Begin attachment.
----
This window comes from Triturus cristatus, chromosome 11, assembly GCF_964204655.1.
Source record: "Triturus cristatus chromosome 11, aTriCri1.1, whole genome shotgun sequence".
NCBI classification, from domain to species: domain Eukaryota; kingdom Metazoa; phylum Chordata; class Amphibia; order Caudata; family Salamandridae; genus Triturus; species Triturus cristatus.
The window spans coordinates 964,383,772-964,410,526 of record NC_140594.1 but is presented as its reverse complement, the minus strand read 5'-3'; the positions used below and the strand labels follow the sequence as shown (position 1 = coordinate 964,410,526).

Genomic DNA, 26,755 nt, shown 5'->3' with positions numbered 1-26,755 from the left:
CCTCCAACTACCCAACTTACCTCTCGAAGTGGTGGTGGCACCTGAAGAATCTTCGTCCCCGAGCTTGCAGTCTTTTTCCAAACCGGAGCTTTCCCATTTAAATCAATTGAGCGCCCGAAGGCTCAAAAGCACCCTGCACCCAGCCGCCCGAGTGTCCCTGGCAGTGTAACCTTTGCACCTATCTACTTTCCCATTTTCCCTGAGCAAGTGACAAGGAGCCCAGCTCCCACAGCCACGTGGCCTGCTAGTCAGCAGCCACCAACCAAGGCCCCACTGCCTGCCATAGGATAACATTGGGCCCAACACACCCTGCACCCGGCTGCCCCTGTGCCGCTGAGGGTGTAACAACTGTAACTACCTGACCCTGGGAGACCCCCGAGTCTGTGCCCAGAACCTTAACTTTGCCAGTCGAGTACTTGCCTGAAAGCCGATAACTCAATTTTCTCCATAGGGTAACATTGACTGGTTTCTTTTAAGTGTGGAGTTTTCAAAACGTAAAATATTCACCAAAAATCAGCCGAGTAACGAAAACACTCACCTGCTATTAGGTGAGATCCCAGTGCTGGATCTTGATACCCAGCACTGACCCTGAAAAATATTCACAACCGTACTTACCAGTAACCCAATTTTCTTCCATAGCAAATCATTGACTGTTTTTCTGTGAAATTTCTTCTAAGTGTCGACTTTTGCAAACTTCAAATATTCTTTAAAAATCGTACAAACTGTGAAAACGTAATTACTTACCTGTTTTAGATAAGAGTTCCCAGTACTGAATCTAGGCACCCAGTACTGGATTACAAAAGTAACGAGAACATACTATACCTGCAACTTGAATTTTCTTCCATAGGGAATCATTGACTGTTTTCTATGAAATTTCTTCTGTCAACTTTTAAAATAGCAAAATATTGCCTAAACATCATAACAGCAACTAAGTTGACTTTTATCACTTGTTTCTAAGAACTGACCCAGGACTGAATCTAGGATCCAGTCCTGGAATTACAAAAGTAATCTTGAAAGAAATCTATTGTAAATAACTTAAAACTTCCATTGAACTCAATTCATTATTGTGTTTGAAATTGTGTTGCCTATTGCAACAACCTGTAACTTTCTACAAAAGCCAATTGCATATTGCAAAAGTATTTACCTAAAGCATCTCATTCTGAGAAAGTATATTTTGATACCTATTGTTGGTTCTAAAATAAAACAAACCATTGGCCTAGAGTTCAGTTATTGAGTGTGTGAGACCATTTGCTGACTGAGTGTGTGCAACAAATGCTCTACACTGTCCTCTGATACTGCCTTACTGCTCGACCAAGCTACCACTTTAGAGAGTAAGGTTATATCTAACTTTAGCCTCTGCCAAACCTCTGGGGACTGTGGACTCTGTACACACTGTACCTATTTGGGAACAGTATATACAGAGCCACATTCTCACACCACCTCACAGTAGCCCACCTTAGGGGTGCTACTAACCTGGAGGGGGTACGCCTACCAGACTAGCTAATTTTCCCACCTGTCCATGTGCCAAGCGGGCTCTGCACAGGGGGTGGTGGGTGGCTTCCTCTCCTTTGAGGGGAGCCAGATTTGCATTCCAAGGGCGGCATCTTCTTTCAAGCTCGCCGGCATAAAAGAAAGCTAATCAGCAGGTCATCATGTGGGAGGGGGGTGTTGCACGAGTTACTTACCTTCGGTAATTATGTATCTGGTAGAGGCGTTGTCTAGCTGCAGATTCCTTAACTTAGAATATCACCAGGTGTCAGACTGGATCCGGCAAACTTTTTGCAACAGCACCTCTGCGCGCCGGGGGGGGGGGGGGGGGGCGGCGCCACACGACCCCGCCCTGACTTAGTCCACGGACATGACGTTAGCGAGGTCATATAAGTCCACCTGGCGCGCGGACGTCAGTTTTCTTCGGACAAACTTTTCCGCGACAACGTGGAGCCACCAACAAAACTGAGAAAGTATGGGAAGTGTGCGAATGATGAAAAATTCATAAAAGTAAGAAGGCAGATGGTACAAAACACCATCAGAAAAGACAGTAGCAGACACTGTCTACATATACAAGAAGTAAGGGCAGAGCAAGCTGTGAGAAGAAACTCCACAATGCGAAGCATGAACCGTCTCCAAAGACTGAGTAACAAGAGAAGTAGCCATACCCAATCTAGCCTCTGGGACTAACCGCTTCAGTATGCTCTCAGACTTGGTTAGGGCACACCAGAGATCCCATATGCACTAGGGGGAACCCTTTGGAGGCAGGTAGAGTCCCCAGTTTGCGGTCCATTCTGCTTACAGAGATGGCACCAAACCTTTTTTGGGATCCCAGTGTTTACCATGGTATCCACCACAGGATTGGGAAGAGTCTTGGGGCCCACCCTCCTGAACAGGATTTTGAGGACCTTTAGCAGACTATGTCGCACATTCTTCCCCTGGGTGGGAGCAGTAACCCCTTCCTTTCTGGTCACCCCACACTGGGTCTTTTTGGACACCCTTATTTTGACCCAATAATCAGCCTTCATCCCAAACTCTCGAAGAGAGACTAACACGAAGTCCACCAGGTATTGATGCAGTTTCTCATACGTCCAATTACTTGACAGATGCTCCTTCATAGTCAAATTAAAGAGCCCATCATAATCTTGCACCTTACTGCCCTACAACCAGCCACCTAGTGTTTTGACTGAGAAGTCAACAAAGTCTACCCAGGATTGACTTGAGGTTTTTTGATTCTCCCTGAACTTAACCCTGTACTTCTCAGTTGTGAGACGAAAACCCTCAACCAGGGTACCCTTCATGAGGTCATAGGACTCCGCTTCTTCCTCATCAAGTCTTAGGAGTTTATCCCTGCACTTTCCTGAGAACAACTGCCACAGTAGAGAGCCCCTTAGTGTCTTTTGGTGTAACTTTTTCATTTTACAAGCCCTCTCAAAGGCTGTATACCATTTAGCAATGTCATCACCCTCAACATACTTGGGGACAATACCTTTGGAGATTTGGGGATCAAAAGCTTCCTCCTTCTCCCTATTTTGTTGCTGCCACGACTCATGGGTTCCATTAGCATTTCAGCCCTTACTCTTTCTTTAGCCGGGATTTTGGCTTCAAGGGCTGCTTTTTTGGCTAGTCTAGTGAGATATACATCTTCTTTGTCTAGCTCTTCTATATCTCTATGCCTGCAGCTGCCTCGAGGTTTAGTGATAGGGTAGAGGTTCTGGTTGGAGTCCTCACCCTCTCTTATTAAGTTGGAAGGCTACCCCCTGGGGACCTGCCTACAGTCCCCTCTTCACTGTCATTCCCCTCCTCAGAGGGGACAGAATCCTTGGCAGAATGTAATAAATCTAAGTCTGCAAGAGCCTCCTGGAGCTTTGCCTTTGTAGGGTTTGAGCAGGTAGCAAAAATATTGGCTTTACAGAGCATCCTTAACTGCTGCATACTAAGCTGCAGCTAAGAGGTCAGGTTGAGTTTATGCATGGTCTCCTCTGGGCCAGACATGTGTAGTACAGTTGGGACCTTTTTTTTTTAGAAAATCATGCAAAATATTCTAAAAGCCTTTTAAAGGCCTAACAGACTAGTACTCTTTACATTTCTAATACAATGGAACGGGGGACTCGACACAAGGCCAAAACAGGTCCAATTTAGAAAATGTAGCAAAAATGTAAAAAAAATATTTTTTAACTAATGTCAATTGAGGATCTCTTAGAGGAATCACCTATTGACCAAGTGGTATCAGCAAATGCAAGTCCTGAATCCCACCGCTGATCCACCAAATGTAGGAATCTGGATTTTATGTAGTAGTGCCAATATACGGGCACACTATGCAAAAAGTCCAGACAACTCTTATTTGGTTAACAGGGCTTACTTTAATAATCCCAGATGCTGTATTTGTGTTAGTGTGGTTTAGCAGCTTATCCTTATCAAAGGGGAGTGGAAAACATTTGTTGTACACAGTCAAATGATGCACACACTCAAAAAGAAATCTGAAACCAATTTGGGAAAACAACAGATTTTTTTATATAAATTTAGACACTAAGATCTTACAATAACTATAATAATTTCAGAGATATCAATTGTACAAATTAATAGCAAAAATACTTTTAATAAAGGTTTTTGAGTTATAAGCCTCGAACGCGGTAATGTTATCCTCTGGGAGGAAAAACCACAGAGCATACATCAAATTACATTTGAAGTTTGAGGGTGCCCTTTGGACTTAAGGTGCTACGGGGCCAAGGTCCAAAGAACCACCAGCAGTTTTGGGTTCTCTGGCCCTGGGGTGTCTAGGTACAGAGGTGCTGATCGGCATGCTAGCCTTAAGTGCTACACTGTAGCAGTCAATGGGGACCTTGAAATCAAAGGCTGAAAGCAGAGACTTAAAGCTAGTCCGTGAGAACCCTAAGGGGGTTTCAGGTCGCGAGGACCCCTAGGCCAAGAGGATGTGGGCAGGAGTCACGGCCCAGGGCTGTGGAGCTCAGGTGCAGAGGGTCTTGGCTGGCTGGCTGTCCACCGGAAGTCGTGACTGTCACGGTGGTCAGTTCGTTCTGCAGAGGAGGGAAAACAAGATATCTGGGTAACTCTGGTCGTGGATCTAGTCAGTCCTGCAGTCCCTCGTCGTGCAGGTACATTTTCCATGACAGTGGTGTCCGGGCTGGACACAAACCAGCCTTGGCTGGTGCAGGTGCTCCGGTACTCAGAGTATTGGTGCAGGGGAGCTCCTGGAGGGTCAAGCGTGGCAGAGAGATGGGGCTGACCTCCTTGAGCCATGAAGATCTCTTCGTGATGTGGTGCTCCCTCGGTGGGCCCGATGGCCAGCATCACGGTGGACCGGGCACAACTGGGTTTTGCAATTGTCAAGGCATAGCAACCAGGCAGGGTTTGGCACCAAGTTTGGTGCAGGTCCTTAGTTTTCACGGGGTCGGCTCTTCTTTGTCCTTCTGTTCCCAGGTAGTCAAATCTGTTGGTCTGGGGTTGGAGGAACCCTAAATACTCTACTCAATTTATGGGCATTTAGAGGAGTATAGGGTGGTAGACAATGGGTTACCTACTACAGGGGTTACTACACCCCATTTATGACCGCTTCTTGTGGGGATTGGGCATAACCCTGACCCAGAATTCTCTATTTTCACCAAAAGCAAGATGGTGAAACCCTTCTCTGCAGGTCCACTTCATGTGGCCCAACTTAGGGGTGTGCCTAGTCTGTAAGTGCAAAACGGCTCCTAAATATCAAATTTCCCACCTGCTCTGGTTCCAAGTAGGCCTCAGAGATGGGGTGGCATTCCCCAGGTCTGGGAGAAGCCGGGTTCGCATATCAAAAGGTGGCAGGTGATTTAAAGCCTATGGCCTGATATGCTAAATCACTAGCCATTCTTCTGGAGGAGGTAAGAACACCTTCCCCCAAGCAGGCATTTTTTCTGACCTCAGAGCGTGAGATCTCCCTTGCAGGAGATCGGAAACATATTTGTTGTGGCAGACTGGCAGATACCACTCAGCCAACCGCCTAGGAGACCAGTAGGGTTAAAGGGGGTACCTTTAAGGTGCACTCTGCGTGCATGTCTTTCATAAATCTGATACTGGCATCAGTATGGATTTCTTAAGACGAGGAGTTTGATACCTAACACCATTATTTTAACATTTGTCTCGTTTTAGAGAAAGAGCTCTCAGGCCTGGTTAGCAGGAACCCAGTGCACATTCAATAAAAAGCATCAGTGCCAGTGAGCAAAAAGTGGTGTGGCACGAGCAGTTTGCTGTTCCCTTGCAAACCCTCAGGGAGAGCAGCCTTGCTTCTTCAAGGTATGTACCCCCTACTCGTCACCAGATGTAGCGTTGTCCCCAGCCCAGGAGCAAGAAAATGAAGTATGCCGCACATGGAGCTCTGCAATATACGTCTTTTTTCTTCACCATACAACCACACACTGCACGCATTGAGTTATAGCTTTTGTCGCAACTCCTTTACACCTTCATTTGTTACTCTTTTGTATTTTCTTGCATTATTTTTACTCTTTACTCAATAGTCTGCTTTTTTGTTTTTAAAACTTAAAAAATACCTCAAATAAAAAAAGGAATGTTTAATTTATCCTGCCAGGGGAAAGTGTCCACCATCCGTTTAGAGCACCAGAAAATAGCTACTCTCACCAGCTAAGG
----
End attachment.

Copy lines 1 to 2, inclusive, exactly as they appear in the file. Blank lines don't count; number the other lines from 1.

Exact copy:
This window comes from Triturus cristatus, chromosome 11, assembly GCF_964204655.1.
Source record: "Triturus cristatus chromosome 11, aTriCri1.1, whole genome shotgun sequence".